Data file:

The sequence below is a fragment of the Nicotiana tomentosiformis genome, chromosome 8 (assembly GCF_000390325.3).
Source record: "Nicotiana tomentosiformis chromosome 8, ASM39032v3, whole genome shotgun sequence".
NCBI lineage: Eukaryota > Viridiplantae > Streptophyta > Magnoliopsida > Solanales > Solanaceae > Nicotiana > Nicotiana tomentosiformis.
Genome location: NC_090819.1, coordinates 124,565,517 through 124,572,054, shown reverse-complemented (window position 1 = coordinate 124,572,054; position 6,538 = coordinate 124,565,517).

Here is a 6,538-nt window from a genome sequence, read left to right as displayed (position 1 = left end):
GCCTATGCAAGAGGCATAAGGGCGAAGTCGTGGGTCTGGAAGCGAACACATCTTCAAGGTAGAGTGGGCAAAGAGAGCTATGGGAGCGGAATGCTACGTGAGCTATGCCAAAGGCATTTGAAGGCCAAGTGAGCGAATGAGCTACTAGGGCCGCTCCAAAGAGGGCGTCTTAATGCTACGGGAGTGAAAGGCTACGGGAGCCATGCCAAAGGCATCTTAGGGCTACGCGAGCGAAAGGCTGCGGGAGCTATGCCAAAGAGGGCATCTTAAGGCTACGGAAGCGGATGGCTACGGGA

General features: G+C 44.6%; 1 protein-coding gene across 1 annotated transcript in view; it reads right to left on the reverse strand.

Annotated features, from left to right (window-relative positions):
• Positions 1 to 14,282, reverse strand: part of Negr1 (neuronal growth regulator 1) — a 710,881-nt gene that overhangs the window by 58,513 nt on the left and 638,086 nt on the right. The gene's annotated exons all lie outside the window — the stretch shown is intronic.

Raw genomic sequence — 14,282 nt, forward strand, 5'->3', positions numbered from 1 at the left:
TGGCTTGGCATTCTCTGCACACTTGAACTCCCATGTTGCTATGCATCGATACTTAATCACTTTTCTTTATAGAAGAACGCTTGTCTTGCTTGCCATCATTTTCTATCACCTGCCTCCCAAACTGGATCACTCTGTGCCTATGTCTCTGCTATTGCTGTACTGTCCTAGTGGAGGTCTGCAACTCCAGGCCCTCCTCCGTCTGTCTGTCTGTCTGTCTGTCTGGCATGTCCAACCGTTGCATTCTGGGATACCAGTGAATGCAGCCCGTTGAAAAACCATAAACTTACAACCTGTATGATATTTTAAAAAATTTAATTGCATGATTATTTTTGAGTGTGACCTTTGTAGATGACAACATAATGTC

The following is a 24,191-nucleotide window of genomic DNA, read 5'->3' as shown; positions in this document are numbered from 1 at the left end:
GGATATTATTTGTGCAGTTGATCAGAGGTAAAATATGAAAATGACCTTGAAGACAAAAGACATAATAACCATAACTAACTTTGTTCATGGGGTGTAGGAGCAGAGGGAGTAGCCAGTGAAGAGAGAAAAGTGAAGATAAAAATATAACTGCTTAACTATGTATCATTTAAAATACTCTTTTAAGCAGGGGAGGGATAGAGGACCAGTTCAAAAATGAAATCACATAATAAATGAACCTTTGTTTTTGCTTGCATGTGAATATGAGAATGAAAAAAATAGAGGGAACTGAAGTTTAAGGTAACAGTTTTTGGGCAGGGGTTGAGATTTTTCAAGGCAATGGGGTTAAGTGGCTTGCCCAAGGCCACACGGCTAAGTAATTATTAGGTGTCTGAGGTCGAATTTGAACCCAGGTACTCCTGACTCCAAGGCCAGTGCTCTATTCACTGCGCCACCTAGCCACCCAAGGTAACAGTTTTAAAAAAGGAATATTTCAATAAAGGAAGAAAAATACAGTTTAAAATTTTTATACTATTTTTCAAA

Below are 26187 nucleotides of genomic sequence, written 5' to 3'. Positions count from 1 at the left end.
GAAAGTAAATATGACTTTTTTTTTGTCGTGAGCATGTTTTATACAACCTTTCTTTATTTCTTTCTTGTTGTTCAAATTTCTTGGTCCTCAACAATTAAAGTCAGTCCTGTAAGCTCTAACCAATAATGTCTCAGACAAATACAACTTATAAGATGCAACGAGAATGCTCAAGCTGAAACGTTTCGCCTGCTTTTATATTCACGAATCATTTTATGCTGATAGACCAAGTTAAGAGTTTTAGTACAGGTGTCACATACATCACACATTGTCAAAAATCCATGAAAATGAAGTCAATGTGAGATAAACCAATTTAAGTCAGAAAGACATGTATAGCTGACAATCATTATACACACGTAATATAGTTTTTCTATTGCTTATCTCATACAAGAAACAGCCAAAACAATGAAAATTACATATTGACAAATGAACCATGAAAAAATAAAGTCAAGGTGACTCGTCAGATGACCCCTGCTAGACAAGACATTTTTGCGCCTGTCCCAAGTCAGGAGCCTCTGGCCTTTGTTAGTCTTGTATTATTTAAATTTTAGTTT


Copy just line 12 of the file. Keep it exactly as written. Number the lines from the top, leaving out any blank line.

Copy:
The following is a 24,191-nucleotide window of genomic DNA, read 5'->3' as shown; positions in this document are numbered from 1 at the left end: